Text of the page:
A $170 million funding round is the latest big-ticket fintech deal in Africa

It is adding up fast.
It is adding up fast.
Image: Reuters/Thomas Mukoya/Illustration
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In one of the largest Series C funding rounds ever raised by an Africa-focused startup, mobile lending app Branch International has raised $170 million.

The round is led by Foundation Capital and Visa with participation from B Capital, Andreessen Horowitz, Formation 8, and Trinity Ventures. The funding comprises $100 million debt financing and $70 million in equity, according to Crunchbase.

Branch International, which has more than 3 million users in Kenya, Nigeria, and Tanzania, as well as India and Mexico, uses smartphone data including GPS data, call logs, contact lists, and texts such as bank balance messages and bill payment receipts to determine credit worthiness. In Africa, it makes loans ranging from $2 to $700 for up to 68 weeks, charging interest rates of up to 21% in Nigeria and Tanzania and up to 14% in Kenya.

Its model, also used by competitors like Tala (in Nigeria and Tanzania) and OneFi (in Nigeria), is an appealing fit for borrowers in emerging markets where access to credit through traditional banking systems remains a major barrier. Indeed, of the 10 parameters measured in the World Bank’s Doing Business report (pdf) for 2019, getting credit was ranked as the second-biggest problem when it comes to doing business in sub-Saharan Africa.

Branch International has also announced a partnership with Visa, through which it will offer preferential loan terms to merchants in its Africa markets who accept Visa on mobile phones. As part of the Visa partnership, Branch International’s borrowers will also be able to withdraw their approved funds from local ATMs using virtual credentials, even without bank accounts or debit cards.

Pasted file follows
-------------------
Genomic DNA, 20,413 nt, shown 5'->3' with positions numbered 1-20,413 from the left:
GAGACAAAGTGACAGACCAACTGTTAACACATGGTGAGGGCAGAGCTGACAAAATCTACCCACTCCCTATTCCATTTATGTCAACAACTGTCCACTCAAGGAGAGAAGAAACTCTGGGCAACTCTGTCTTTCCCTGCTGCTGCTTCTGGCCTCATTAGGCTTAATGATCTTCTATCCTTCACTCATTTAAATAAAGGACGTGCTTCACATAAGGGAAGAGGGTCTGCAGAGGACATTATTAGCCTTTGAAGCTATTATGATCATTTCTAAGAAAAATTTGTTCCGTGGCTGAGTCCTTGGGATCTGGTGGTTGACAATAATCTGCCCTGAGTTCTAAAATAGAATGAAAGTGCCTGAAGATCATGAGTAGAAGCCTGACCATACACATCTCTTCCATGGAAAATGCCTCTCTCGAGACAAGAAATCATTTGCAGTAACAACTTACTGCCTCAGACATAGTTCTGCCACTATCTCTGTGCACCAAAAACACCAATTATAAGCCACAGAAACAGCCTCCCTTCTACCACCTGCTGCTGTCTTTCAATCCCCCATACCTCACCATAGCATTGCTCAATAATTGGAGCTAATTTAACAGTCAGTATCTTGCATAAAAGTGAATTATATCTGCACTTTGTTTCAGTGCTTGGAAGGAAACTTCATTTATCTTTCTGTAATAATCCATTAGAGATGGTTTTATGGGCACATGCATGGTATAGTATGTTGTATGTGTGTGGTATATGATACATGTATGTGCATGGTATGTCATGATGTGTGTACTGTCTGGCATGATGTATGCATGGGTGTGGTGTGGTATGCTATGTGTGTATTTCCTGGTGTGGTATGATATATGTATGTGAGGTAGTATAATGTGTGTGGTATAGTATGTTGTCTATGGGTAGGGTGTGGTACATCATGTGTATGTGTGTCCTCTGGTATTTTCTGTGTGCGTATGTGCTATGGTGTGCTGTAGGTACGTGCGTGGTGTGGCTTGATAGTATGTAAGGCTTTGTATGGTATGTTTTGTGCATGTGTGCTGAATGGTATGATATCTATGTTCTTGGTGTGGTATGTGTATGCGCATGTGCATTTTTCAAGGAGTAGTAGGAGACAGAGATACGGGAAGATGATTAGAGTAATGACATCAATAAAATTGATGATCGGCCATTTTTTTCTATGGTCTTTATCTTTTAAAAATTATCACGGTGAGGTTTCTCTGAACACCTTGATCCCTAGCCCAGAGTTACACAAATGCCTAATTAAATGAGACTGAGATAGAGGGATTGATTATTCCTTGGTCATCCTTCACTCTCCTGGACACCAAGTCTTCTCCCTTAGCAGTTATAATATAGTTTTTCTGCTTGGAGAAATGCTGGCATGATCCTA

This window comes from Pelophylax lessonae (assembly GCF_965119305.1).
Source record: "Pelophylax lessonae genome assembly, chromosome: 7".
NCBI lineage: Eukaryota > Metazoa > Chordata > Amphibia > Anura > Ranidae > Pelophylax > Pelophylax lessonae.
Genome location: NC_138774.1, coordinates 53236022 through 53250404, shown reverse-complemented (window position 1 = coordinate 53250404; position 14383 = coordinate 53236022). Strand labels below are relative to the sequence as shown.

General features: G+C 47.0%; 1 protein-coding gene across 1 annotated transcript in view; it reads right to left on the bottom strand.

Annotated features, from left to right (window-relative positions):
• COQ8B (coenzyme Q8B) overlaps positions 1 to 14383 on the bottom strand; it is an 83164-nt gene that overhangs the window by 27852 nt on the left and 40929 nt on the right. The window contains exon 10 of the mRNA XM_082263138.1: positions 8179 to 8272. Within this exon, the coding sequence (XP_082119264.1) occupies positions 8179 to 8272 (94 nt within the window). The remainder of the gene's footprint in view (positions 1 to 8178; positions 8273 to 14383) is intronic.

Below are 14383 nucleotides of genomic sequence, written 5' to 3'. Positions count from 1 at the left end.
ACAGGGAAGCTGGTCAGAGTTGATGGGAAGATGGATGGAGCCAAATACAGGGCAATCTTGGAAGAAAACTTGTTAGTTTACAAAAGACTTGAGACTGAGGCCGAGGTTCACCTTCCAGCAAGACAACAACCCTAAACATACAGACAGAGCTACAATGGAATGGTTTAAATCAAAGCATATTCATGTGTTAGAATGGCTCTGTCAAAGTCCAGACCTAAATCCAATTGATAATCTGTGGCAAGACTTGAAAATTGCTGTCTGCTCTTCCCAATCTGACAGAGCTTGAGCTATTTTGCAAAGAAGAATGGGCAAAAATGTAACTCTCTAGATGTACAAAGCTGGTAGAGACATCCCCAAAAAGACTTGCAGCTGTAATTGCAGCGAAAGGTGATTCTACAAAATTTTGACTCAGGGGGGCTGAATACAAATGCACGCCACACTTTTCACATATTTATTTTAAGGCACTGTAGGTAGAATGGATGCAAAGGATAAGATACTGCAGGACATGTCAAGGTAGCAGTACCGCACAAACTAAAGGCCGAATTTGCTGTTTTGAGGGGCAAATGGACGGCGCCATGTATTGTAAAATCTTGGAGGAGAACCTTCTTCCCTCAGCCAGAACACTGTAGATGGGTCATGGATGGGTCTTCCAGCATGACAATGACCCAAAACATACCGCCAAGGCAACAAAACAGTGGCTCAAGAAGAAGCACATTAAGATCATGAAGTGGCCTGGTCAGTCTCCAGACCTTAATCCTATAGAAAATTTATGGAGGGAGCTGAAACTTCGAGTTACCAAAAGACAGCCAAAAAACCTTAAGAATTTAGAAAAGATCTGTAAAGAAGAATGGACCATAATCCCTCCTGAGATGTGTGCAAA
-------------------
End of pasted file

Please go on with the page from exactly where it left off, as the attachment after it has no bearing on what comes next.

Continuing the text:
The backing from Visa and the accompanying partnership is crucial to note, as it’s the latest in a streak that has seen global payments and finance giants, at least those looking for high-growth bets in emerging markets, backing Africa-focused fintech startups.

In August 2018, Stripe and Visa led a $8 million Series A round in Paystack, a Nigerian payments company. Two months later, Mastercard participated in a $20 million Series A extension round in another Nigerian startup, Flutterwave. Former Visa CEO Joe Saunders, now the chairman of Green Visor Capital—which led the round—joined Flutterwave’s board of directors as part of the round. Meanwhile, PayPal has backed Tala, an online lender operating in Kenya and Tanzania.

Branch’s latest funding round further cements fintech’s reputation as the sector in Africa most coveted by investors. Fintech took nearly a third of all African venture funding in 2017 and was the most funded sector across the continent last year.

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